|Author Interview Form|
|Tell us your name and where you’re from.:
||I’m Douglas Schwartz, and I live in Austin, TX (Howdy!).|
|What led to your decision to become an author?:
||I have been artistic as long as I can remember. Writing is
another form of artwork. Sometime in middle school, I knew I wanted
to write a book. A few decades later, I did it.
|Tell us about what you’re currently working on, and
what you’ve written in the past.:
|My first publication, “Checkered Scissors”, is a novel about
four people, stuck in different worlds wanting to find the Checkered
Scissors in order to make their way home. I am currently working on a
collection of short stories, some which were written while I developed
my writing voice and other, fresh stories. Each story has my absurd,
quirky fiction. Next, I plan on writing the sequel to Checkered
|What are some of your strongest points as a writer,
and what if anything are you constantly working to improve upon?:
|Dialog and abstract situations are two of my strongest
points. I strive to make improvements to characterization. I’d love
to write characters as well as JK Rowling, Stephen King, or Terry
|Are you self published, traditionally published or
both? Why did you choose to go that route?:
|I am self-published. Before releasing Checkered Scissors, I
investigated and weighed both options. Both paths seemed difficult,
required hard work, and patience. I think the main reason I chose
self publishing is more control.
|What format are your books available in? Which of
these formats do you prefer and why?:
|Checkered Scissors is available in various digital formats
and print-on-demand. I would like to work on the audio version
someday. I consume stories in all formats, which is why I like that
there is a variety of media formats, to appease any reader.
|How do you go about marketing your books?:
||This answer is tricky, because I have tried a variety of
marketing methods. Most of my efforts have been very grassroots
efforts. Word of mouth has produced a few sales. I’ve made bookmarks
to hand out and post on community bulletin boards. I’ve donated books
to libraries and book groups. Recently, I started a social experiment
called the “Migratory Book Project” in which I tag my books, hand them
to people who like to read, and ask them to pass it on when they are
done. Gotta start somewhere, right?
|Have you ever had to deal with harsh criticism in a
review, and how do you handle it?:
|Most people have enjoyed my stories, because they find them
to be incredibly imaginative and generally a fun read. Most of the
“harsher” reviews are because they don’t understand the absurdity of
my fiction. So, the way I look at this kind of feedback is that not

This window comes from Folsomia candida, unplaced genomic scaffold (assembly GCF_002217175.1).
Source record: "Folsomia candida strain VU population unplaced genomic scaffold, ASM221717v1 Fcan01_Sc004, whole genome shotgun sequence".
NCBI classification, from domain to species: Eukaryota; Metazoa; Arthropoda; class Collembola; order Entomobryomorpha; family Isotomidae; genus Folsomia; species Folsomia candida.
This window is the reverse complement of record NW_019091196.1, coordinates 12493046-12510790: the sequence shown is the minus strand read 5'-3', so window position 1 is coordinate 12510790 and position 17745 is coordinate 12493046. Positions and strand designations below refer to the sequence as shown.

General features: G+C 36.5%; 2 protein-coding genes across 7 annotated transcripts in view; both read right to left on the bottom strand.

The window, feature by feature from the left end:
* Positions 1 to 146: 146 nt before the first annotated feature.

everyone likes Monty Python or They Might Be Giants. When criticism
comes back regarding how the book is written, I try to understand the
issue and use the criticism constructively.
|What are your favorite genres to both read and
|I write the kinds of stories that I enjoy reading. At the
end of the day, before going to sleep, I like to wind down with a
light, easy read. Most of the time, I like the YA books, because they
aren’t filled with flowery language and big words to trip over. A few
books with big, fancy words, I’ve set aside. As for a particular
genre, I prefer fantasy and sci-fi, but I’ll read most anything as
long as it’s light.
|What authors have influenced or inspired you?:
||As I said above, JK Rowling, Stephen King, and Terry
Pratchett can write characters that pop off the page. I love the
fantastical, artistic content of Neil Gaiman’s stories. Douglas Adams
has always been a favorite. His books may not be written well in the
“normal fashion”, but you can’t argue with their popularity.
|What kinds of things do you enjoy doing when you’re
|Besides writing, I have a hobby of designing tabletop games
under my hobby company, Pegamoose Games. As much as I enjoy creating
game, I love playing games, too. But, I’ll set everything aside for
spending time with my family.
|What software do you use for your writing? Did you
try others before you settled on the one you’re currently using?:
|I started writing with word processors, like MS Word or
Pages. I was introduced to Scrivener a few years ago and love how
well I can organize my stories with it. Plus, publishing with it was
|What is it that you like about the software you’re
currently using that makes it the best solution for you?:
|As I said, the organization. I can compartmentalize a
complex story structure, like a novel, by putting the different
elements into their own buckets: plot outlines, character
development, scene descriptions, the chapters, and so on.
|What’s the best advice you could possibly give to
your fellow authors?:
|Talking with many other authors, they all sound like Nike
ads… Just do it! That’s good advice. But, I’d have to say, no
matter what you want to do: write a novel, draw a comic, film a
movie… Don’t let others tell you you can’t. You can. And, even if
it never amounts to much, it matters to you. You put something new
and unique into the world, and that is very special. It’s like Neil
Gaiman says, “Make art.”
|Where can people find out more about you and your
Monthly Archives: April 2014
Synopsis: Four different Earths in four different dimensions left as nothing but lifeless balls of rock and sand after their moons were destroyed, sending massive chunks of debris slamming into the planets, ripping away their atmospheres and extinguishing every last bit of life. With a near infinite number of dimensions, was it beyond the realm of possibility that these four ghost worlds were nothing more than a coincidence, or was it perhaps a coordinated attack intended to destroy whatever, or whoever inhabited those worlds?